June 02, 2020
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2 more Maine legislators call for probe of alleged illegal surveillance

Troy R. Bennett | BDN
Troy R. Bennett | BDN
Assistant Senate Minority Leader Jeffrey Timberlake (left) and Assistant House Minority Leader Trey Stewart (second from left) listen as Senate Minority Leader Dana Dow talks to media in this 2019 file photo. The two Republicans have joined calls for an investigation into allegations of illegal surveillance by the Maine State Police.

Two Republican legislative leaders have joined calls for a probe of allegations that a Maine State Police unit illegally collected and maintained personal data about Mainers in 2017 and 2018.

Assistant Senate Minority Leader Jeffrey Timberlake, R-Turner, and Assistant House Minority Leader Trey Stewart, R-Presque Isle, said in a statement that they want an investigation into alleged illegal and improper collection by the Maine Information and Analysis Center.

Their statement follows a Bangor Daily News report of a lawsuit by a state trooper, George Loder, who disclosed the alleged activity as part of a discrimination lawsuit. Former Gov. Paul LePage, a Republican, denied any knowledge of any such surveillance, while Gov. Janet Mills, the attorney general at the time, has not discussed the allegations.

“If true, (these allegations) would mean that the state police have been collecting information about Mainers for years without the authorization of the legislative branch,” Timberlake said in the statement. “Such a significant policy decision by the chief executive merits legislative oversight and a check on this power.”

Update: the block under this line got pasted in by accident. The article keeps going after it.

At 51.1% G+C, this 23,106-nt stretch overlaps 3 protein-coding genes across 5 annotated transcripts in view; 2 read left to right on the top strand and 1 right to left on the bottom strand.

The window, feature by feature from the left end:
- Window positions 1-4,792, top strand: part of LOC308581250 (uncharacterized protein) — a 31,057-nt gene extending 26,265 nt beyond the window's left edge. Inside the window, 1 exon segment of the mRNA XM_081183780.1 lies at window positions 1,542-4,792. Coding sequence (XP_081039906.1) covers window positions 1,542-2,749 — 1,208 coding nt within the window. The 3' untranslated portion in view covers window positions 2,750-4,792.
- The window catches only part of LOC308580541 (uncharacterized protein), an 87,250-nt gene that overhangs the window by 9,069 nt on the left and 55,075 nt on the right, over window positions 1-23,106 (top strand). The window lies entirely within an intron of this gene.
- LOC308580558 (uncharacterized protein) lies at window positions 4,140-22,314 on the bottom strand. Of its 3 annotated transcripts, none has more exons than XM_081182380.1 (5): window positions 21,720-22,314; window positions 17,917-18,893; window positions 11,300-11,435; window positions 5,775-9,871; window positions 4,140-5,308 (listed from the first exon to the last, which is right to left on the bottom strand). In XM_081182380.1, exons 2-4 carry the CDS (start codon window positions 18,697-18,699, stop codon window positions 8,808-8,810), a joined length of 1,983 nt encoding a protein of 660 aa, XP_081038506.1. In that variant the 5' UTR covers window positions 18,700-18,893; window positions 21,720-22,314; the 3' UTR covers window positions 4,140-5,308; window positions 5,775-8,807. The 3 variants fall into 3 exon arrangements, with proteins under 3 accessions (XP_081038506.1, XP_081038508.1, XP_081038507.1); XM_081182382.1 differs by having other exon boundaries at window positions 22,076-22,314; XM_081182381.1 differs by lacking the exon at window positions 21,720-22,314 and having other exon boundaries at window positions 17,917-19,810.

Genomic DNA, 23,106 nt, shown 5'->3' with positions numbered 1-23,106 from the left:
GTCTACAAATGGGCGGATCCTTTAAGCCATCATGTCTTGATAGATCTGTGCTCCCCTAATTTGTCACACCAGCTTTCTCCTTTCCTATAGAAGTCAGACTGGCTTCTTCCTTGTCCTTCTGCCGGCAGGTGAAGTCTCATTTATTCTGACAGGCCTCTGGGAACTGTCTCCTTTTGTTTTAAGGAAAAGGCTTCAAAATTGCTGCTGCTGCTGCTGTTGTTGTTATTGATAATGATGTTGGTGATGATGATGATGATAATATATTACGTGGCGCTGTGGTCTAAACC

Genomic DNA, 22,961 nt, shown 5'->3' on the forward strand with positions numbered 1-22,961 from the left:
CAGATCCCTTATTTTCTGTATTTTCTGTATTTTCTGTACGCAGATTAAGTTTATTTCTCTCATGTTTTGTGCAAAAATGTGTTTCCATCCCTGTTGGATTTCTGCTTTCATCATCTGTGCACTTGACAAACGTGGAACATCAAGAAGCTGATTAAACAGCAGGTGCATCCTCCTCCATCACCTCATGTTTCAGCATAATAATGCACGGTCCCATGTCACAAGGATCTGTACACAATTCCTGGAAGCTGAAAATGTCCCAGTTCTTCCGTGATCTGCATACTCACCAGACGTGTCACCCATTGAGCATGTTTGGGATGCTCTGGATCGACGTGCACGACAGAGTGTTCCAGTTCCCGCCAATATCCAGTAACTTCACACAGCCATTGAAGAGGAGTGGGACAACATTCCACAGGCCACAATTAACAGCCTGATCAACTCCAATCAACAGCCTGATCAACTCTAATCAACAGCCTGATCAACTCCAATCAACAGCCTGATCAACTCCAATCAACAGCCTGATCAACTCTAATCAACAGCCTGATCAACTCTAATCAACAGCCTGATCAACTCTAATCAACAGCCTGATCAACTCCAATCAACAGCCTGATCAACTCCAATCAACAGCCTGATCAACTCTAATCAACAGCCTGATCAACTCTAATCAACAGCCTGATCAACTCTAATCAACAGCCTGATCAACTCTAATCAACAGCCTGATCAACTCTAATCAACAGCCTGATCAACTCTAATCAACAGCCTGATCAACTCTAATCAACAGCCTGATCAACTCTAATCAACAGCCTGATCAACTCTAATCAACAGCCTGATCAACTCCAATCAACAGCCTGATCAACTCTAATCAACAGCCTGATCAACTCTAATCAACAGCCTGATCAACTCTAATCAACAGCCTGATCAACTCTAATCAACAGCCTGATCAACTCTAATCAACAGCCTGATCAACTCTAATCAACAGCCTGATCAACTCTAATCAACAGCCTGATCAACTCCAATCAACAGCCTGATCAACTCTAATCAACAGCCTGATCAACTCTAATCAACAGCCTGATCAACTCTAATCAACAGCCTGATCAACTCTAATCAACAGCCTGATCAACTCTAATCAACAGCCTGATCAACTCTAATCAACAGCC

Protesters who opposed the Central Maine Power corridor, employees of a summer camp and people who legally purchased guns were among the groups that were illegally surveilled, according to Loder’s lawsuit, which was filed this month in U.S. District Court.

Among Loder’s allegations are that the state police created a de facto “registry” of gun owners by indefinitely retaining federal background check data relating to legal firearm purchases. Federal law mandates that such information be destroyed within 24 hours. The Maine Legislature passed a 2017 law barring any state agency from creating a list of legal gun owners.

They join Rep. Charlotte Warren, D-Hallowell, a co-chair of the Legislature’s criminal justice committee, and David Trahan, the executive director of the gun-rights Sportsman’s Alliance of Maine, in calling for an investigation.

A spokesperson for the office of Attorney General Aaron Frey has said the state would be disputing Loder’s allegations in court.


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